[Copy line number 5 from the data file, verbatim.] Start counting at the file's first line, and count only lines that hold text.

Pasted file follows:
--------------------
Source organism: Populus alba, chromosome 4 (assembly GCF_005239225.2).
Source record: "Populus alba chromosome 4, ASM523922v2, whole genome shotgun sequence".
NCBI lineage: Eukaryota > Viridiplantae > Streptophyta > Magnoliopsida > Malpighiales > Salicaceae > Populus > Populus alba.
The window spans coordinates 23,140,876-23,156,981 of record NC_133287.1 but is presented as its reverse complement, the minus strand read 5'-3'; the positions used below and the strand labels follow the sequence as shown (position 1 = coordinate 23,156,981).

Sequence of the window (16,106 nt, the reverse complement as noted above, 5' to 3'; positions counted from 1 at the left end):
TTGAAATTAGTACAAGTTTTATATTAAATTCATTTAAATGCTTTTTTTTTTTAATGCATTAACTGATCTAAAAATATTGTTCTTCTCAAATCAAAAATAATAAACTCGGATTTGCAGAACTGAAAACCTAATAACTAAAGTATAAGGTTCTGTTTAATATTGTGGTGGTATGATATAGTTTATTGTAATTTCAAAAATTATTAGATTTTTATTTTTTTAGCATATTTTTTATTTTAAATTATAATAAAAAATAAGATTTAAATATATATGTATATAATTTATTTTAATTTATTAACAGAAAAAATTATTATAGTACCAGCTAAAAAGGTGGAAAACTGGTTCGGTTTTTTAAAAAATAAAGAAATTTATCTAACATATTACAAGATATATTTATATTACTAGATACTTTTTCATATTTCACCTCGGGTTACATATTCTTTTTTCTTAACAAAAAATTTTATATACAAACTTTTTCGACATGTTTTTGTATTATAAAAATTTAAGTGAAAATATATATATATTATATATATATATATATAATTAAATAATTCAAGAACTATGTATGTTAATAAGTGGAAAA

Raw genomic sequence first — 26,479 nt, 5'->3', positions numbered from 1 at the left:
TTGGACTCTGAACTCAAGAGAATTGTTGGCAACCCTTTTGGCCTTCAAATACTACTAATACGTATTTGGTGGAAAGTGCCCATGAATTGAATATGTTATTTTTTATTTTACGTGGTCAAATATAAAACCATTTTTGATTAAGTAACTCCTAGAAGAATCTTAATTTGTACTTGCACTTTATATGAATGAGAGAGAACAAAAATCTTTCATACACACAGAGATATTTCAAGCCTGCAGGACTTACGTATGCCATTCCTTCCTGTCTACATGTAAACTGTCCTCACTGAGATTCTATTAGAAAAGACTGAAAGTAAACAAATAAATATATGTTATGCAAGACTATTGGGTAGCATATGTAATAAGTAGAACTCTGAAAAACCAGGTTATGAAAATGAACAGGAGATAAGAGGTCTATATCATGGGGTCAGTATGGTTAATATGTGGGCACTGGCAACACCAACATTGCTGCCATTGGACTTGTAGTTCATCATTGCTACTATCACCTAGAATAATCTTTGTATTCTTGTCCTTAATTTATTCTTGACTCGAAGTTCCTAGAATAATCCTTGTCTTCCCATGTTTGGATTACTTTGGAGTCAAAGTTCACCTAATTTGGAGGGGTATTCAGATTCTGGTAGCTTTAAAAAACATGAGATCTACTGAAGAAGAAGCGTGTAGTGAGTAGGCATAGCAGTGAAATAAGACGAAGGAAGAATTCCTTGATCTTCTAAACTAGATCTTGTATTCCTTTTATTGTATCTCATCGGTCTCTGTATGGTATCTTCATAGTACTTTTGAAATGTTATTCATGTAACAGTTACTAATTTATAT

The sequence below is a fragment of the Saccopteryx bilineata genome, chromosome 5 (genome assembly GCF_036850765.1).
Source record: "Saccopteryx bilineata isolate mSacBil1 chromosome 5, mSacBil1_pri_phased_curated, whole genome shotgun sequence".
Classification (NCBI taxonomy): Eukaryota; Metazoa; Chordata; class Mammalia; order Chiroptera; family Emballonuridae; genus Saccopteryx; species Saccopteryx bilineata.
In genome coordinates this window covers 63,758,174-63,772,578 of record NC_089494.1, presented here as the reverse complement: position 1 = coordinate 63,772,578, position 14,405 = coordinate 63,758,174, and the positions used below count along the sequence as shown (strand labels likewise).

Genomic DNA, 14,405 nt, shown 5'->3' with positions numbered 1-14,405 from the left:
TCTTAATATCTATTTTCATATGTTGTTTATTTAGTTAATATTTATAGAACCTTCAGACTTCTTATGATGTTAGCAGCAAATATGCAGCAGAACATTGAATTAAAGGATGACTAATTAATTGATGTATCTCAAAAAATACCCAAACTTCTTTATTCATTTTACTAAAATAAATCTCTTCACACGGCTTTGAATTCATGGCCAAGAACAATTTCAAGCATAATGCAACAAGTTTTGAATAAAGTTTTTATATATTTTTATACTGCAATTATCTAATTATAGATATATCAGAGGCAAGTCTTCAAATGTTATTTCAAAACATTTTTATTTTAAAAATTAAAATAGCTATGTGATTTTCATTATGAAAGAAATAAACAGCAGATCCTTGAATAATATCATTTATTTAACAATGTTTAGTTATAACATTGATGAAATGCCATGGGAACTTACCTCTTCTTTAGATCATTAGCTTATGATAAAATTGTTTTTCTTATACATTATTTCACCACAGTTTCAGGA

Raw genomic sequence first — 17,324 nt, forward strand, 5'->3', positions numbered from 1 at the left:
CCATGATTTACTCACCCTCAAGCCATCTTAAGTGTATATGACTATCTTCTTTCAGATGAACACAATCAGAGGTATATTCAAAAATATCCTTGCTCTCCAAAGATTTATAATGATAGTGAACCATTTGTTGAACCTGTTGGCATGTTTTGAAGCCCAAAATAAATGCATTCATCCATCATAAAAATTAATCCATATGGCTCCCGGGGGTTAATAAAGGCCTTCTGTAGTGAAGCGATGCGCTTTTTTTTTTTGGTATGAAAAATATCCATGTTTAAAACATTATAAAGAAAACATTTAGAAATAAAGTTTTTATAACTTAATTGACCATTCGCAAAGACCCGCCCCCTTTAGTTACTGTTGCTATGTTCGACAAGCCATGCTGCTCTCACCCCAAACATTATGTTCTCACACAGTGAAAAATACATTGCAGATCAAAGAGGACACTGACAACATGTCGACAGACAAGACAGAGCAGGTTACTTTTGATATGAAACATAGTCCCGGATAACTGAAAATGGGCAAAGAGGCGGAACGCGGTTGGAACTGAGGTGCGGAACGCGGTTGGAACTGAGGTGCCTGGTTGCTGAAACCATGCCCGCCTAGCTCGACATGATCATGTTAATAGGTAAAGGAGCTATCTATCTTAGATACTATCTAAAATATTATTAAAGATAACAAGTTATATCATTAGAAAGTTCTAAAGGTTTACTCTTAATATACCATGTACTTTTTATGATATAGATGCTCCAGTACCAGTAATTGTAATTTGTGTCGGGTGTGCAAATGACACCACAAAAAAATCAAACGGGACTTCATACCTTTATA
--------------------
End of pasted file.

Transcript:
Sequence of the window (16,106 nt, the reverse complement as noted above, 5' to 3'; positions counted from 1 at the left end):